madam

[ mad-uh m ]
/ ˈmæd əm /

noun, plural mes·dames [mey-dam, -dahm] /meɪˈdæm, -ˈdɑm/ for 1; mad·ams for 2, 3.

(often initial capital letter) a polite term of address to a woman, originally used only to a woman of rank or authority: Madam President; May I help you, madam?
the woman in charge of a household: Is the madam at home?
the woman in charge of a house of prostitution.

Nearby words

  1. madagascar,
  2. madagascar aquamarine,
  3. madagascar jasmine,
  4. madagascar periwinkle,
  5. madalyn,
  6. madame,
  7. madame bovary,
  8. madame butterfly,
  9. madang,
  10. madariaga

Origin of madam

1250–1300; Middle English madame < Old French, orig. ma dame my lady; see dame

Can be confusedmadam madame

Dictionary.com Unabridged Based on the Random House Unabridged Dictionary, © Random House, Inc. 2019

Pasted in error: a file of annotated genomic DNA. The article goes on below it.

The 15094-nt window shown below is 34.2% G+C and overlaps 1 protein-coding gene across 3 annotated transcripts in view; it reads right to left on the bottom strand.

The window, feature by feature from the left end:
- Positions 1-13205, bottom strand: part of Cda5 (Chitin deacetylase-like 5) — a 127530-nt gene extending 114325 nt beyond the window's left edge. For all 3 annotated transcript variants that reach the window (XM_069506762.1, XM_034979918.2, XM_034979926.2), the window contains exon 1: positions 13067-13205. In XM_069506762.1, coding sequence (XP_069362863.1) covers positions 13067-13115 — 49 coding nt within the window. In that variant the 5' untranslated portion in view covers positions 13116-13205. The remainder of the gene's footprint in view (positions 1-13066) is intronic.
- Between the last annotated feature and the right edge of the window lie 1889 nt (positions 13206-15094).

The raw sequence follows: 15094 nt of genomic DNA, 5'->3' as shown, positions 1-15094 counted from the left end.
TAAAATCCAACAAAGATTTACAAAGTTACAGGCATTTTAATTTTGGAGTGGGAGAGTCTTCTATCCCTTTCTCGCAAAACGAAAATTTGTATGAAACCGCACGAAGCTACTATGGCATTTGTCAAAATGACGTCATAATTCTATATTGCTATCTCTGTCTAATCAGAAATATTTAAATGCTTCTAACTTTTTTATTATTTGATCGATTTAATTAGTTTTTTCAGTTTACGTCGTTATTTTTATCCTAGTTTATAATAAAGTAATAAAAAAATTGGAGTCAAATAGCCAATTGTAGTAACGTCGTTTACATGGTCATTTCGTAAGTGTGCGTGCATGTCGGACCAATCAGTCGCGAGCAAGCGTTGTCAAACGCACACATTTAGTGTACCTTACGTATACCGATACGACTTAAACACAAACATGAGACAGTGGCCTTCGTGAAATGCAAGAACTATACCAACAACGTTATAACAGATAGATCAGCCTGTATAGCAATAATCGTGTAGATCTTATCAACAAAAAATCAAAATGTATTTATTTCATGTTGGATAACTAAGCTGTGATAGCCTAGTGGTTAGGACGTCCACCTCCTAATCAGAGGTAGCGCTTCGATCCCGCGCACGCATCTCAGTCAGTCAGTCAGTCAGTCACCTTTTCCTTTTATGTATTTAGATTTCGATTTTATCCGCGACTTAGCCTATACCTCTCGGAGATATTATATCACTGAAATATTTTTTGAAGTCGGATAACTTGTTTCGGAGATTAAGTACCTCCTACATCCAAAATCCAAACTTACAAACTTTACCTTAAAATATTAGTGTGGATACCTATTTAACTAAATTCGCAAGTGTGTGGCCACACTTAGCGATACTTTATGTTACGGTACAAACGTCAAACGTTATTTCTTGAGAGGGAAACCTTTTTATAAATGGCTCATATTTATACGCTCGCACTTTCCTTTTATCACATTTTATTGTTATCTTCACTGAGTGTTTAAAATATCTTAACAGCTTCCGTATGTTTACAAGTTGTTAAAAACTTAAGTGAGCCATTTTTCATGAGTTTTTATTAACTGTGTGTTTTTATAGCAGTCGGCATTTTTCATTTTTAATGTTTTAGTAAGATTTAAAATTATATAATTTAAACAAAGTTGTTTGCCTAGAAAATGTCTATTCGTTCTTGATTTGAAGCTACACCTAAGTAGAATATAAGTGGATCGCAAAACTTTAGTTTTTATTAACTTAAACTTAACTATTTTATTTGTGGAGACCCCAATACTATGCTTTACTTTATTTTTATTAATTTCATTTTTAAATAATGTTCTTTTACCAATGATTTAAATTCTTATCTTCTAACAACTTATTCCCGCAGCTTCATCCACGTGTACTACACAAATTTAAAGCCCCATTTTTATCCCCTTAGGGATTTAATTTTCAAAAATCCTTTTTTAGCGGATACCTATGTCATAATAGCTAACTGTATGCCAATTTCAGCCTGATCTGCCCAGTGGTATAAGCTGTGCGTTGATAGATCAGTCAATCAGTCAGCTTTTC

Examples from the Web for madam


British Dictionary definitions for madam

madam

/ (ˈmædəm) /

noun plural madams or for sense 1 mesdames (ˈmeɪˌdæm)

a polite term of address for a woman, esp one considered to be of relatively high social status
a woman who runs a brothel
British informal a precocious or pompous little girl
the madam Southern African informal the lady of the house

Word Origin for madam

C13: from Old French ma dame my lady

Collins English Dictionary - Complete & Unabridged 2012 Digital Edition © William Collins Sons & Co. Ltd. 1979, 1986 © HarperCollins Publishers 1998, 2000, 2003, 2005, 2006, 2007, 2009, 2012

Word Origin and History for madam

madam

c.1300, from Old French ma dame, literally "my lady," from Latin mea domina (cf. madonna). Meaning "female owner or manager of a brothel" is first attested 1871.

Online Etymology Dictionary, © 2010 Douglas Harper